Tuesday, July 26, 2011

Revised Entry 9 Lydia Sharp

Entry #9
SOCIAL GRACES
YA Contemp

Contact:
lydiasharp4sff (at) yahoo (dot) com

Pitch:

At the beginning of senior year, Rocklyn's family moves from the city to the boondocks, forcing her to start a new life when her old one had finally gotten semi-sorta good. Now she must come out as a lesbian all over again, at a school that's more straight-laced than her Doc Marten boots. Rocklyn just wants to survive this year, but along the way she makes new friends, falls in love, and finds the strength to confront an old enemy who discovers her new stomping grounds.

Second line of 1st paragraph:

I prefer to walk, to relish every step of my final trek across town.

First 250 words of 2nd chapter:

Sunday, August 20, 1995

I pass my sister, Candy, on the way downstairs. She's all sweaty from her daily morning run, which never accomplishes anything. She refuses to accept that she'll always have a baby pooch.

"Hey, slut," I say.

"Hey, dyke."

This is about as affectionate as it gets between us. At least we acknowledged each other.

The kitchen smells like a typical Sunday morning--coffee, maple syrup, and bacon grease. Dad's sipping from a mug and reading the Plain Dealer. Mom's fussing over Candy's brat in the high chair, trying to get him to stop throwing Cheerios at the stove while she's cooking. I'm pretty sure he hasn't cut any teeth yet, so why she gave him Cheerios is a mystery.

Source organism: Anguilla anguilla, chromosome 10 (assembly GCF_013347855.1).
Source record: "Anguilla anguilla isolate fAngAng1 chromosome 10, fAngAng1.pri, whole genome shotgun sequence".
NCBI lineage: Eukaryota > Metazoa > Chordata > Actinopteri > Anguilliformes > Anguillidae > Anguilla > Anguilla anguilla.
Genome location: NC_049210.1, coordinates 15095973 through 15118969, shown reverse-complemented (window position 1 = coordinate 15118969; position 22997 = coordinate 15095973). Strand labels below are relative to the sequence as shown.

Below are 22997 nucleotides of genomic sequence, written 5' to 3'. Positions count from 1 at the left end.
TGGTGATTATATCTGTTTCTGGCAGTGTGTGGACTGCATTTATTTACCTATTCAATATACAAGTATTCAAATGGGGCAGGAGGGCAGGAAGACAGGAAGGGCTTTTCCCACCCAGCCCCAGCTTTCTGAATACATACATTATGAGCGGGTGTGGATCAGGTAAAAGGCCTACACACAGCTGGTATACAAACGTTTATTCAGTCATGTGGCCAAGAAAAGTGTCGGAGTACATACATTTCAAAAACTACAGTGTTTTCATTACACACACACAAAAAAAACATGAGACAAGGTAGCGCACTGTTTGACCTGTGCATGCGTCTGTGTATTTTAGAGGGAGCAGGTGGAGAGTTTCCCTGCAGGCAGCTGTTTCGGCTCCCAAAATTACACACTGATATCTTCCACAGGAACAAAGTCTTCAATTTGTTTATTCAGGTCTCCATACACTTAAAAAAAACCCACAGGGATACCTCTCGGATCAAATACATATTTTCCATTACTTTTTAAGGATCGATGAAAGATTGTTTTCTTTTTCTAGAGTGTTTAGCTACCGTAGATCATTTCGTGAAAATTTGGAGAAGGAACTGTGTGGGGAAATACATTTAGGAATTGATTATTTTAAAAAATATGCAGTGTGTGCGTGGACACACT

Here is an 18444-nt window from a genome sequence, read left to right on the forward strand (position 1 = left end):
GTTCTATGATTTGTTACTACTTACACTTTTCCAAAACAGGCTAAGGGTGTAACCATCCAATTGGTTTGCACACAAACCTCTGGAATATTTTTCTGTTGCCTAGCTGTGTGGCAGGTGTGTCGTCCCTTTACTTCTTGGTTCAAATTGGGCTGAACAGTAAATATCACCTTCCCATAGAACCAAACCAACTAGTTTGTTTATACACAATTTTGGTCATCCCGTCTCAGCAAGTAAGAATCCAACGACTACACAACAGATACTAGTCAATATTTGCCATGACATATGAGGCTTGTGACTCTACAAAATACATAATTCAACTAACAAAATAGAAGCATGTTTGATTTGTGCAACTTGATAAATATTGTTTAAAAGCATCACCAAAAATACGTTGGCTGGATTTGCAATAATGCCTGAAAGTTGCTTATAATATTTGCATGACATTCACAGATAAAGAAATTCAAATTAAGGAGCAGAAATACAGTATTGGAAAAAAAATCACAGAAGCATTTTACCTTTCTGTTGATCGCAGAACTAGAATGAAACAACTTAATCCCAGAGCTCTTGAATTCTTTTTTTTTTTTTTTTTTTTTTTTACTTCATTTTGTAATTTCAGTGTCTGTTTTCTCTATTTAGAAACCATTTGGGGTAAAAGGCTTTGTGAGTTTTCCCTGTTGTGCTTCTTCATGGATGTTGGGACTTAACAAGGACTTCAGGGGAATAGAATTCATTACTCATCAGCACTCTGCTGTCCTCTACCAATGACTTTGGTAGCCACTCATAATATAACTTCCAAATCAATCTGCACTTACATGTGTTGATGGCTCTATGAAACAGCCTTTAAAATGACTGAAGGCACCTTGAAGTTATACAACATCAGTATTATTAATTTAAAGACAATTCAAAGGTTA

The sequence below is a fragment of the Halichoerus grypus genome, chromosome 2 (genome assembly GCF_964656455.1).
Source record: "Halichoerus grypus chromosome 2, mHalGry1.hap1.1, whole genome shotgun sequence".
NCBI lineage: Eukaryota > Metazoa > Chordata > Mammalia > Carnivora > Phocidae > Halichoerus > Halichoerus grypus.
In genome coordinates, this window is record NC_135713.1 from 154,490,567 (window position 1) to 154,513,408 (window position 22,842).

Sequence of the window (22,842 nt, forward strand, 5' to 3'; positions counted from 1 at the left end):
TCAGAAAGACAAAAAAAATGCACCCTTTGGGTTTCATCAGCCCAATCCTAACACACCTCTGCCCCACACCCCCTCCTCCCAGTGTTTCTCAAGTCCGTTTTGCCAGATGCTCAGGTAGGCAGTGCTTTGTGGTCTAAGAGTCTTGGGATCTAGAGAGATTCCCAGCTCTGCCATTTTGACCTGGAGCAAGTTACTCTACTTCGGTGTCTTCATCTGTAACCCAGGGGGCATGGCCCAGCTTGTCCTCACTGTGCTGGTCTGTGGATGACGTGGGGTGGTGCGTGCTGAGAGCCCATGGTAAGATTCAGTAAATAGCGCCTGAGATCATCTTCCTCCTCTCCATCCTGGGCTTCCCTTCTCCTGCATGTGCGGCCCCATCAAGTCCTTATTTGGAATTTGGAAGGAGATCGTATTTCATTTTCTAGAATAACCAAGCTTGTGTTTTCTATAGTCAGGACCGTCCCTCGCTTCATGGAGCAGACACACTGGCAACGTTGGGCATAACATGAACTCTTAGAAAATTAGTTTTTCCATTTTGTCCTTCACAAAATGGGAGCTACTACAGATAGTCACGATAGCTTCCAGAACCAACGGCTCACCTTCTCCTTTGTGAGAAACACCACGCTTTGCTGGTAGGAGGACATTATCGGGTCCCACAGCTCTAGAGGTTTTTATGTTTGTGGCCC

But everything Mom does is a mystery, really.

My five year-old brother, Jeremy (Mom's "change of life" baby), explodes into smiles when he sees me. I ruff up his hair then sit across from him, grab a plate of bacon and ignore the rest of the spread.

Dad bends the corner of his newspaper down just long enough to say, "Good morning, Rocklyn."

Sure it is. "What're you so happy about?" I ask Jeremy.

"We're moving!" He thrusts both hands in the air like he just scored a touchdown, then immediately goes back to wolfing down his pancakes.

"Don't remind me."

"Ring, ring!" Jeremy mimes picking up a telephone. "Oh hi, Snow White. You're looking for Grumpy? Yeah, hang on." He hands me his invisible phone. "It's for you."

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